Donate Now to Support KDHX

Listen Live
Thursday, 19 November 2009 19:00
Local opening date: November 20, 2009
Reviewed by Diane Carson
Amreeka, the Arab word for America, is a small, lovely film that follows characters who look, talk and act like real people in recognizable situations. The plot first intercepts its central, Palestinian mother Muna, as she awkwardly encounters her ex-husband and his new wife in a West Bank market. Further irritated by her and 16-year-old son Fadi's harassment as they return from Ramallah to their home in Bethlehem where the mail includes her green card, Muna decides to join her sister's family living near Chicago. Muna and Fadi's bumpy integration into American society contains humor without ever undercutting the difficulties.

In an unfortunate and revealing immigration encounter, Muna must answer a question about her country of origin, "We have none." "Occupation?" "Yes, we are." Such exchanges say a great deal without any grandstanding or preaching. Further, in our distressed economy, it's easy to empathize with Muna's struggle to find gainful employment, especially at the bank manager's level she held in Ramallah and now seeks. Undaunted, upbeat but decidedly embarrassed lest her family find out, she takes a job at a White Castle pretending to work at the bank next door where her sister drops her off. Amusing encounters follow. Meantime less happily Fadi begins high school as a junior, in class with his cousin.

It would have been so easy to demonize and exaggerate these non-Muslim, Palestinian-Americans' post-9/11 problems, not that they don't encounter their fair share. Muna's physician brother-in-law finds his patients leaving without explanation. He and we know why. But writer/director Cherien Dabis finds the humanity in all of this, including a Jewish teacher's responsiveness and understanding. Amreeka also soars with the warmth of Nisreen Faour's appealing performance. Technically, the music and sound fits with every scene in which it occurs and the art direction keeps it real.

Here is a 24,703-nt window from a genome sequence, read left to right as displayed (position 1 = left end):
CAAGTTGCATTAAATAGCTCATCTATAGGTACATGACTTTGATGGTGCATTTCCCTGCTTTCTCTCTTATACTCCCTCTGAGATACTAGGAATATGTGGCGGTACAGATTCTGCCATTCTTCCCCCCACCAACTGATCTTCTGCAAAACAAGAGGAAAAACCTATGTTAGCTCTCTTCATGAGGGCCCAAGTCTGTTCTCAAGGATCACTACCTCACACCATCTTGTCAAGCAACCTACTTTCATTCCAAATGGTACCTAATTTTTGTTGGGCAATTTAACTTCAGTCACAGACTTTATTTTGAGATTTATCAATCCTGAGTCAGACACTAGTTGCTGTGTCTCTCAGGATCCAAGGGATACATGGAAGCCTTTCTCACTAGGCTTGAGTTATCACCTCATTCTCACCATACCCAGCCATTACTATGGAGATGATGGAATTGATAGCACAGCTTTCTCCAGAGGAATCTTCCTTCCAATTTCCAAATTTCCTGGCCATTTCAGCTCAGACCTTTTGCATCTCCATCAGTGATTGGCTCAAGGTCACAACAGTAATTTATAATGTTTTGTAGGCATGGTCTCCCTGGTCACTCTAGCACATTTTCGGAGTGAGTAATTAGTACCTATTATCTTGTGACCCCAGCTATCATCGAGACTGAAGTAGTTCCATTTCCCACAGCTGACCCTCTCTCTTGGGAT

For its touching depiction of, and affection for, lives carefully observed and humanely presented, Amreeka won the Critics Prize at the prestigious Cannes Film Festival. In English with some Arabic with English subtitles. At Landmark's Plaza Frontenac Cinema.

Sponsor Message

Become a Sponsor

Find KDHX Online

KDHX on Instagram
KDHX on YouTube
KDHX on SoundCloud
KDHX on Facebook
KDHX on Twitter
KDHX on flickr

Local Artist Spotlight


Dad Jr: Get Down. Hard.

Sun June 29

Graham Pagano

Mon June 23
Graham Pagano's debut album Quit Complaining is a high charged mix of old and new music. his old blues and classic country feel blended up with a rock and roll attitude makes this stripped down album explode…

KDHX Recommends

July
Saturday
26

Genevieve at Harvest Sessions 2014

Genevieve at Harvest Sessions 2014 Harvest Sessions welcomes Genevieve -- featuring Rebecca Ryan and Leslie Sanazaro -- to the West Pool Pavilion for a morning of acoustic music. This free Saturday morning concert series takes place at the Tower Grove Farmers'...


July
Sunday
27

88.1 KDHX Musical Merry-Go-Round Welcomes Sugar Free All-Stars

88.1 KDHX Musical Merry-Go-Round Welcomes Sugar Free All-Stars 88.1 KDHX Musical Merry-Go-Round welcomes Sugar Free All-Stars for a family matinee Sunday, July 27 at Noon. Kids under two are free. $8 advance tickets on sale now. Tickets available at the door for $10. Kids under two are free. For...


July
Thursday
31

Bradford Lee Folk & The Bluegrass Playboys

Bradford Lee Folk & The Bluegrass Playboys KDHX presents Bradford Lee Folk & The Bluegrass Playboys at The Stage, July 31 at 8pm. Tickets available online.   Born in Louisiana and raised in Missouri, Folk remembers watching his Dad pick the country blues on a...


Get Answers!

If you have questions or need to contact KDHX, visit our answers portal at answers.kdhx.org.

Online Users

5 users and 12792 guests online
Sign in with Facebook

SYSTEM: S5 Box

Login/My Account

Sign in with Facebook